This excerpt from Rita’s World Vol. II may be of interest. From Tuesday, May 12, 2015
Explanations, belief, and truth
7 a.m. So, Rita, a simple question. Why should anyone pay attention to anything you say—or, from their perspective, anything I report you as having said? Why should anyone believe any of it?
They shouldn’t. It isn’t a matter of belief or disbelief. And nothing I have to say in answer to this question is anything very different from what you have been saying for years. Since we cannot know, we can only provisionally believe, and there is no resolution to it. So, to seek belief as a goal is sort of pointless. The question is not, “What can you make yourself believe?” but “What explanation explains and what explanation do I resonate to?”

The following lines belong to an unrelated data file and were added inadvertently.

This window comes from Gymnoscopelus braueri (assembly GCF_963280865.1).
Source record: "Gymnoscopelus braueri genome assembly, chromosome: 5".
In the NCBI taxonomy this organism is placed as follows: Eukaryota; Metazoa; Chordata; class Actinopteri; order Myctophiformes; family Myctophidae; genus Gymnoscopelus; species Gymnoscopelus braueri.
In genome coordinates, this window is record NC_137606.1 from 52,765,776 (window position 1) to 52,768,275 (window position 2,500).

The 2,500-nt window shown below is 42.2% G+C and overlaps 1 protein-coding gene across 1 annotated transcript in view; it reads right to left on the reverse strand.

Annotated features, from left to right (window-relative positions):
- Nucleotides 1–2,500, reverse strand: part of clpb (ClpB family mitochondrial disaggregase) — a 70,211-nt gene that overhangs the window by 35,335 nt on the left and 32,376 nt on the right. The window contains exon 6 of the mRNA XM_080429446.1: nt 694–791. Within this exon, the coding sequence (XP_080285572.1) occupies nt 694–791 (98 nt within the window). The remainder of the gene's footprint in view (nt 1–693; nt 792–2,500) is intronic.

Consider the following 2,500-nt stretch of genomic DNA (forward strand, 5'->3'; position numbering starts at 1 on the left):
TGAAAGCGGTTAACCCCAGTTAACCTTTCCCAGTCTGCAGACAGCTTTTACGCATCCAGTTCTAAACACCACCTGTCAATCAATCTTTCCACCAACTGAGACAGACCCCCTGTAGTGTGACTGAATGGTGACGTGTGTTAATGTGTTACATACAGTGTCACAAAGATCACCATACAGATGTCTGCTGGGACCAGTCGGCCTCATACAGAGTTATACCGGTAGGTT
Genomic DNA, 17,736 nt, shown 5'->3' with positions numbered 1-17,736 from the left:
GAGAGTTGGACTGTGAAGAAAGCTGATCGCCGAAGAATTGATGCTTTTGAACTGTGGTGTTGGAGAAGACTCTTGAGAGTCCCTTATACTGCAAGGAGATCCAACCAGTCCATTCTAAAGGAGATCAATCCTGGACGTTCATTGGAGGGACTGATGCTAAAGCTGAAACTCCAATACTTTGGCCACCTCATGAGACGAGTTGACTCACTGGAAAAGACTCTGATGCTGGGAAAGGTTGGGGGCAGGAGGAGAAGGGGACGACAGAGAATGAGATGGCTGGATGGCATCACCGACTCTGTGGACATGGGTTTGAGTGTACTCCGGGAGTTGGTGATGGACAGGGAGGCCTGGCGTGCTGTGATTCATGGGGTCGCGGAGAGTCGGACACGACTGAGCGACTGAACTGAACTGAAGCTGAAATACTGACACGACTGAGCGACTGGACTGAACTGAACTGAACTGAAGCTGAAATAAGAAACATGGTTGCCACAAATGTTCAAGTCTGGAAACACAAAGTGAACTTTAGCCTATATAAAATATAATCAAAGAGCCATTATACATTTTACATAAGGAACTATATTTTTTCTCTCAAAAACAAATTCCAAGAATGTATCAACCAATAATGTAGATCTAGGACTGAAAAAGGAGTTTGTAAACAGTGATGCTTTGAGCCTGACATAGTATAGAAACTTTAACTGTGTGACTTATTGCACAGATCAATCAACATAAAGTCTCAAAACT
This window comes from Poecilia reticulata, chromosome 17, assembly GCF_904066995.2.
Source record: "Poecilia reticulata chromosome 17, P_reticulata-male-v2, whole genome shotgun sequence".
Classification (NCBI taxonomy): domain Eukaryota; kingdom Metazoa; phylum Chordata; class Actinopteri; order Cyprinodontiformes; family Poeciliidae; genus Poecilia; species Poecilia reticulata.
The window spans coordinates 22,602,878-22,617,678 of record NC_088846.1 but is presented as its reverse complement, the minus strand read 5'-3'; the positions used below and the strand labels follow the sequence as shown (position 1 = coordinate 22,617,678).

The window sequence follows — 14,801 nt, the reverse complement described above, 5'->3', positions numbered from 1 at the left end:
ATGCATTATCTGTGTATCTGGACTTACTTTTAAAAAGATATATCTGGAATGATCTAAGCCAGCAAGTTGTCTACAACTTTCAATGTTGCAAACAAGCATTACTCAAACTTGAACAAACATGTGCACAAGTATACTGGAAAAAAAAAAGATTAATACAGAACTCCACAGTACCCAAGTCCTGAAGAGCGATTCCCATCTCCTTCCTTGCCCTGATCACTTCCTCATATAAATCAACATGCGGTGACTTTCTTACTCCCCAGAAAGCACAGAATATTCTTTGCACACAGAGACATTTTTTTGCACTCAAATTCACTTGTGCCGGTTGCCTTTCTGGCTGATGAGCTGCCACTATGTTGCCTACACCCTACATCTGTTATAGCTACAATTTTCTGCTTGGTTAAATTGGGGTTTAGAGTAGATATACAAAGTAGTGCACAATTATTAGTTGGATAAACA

The Church went wrong (and churches continue to go wrong) when they set out to reassure themselves of their own correctness by measuring how many people could be persuaded (then, eventually, coerced) to believe the same things. It is the mark of truth that people gravitate to it, or toward it anyway, when they encounter it. It is also the mark of truth that it is broader than any mind or set of beliefs can fully encompass; hence, it always appears different to different types of people. But truth cannot be contained. Hence, does not exist within containers. Hence, cannot be fixed, but is fluid.
And for those whose psychology inclines them to need a fixed unchanging truth?
They will find that aspect of truth, as those needing nuance will find the ever-shifting aspect of truth. The thing to remember is that truth is larger, broader, deeper, more nuanced, more unchanging, than a human mind. Reality is larger than our view of it, as fishbowls are always wider than the space they enclose and give form to.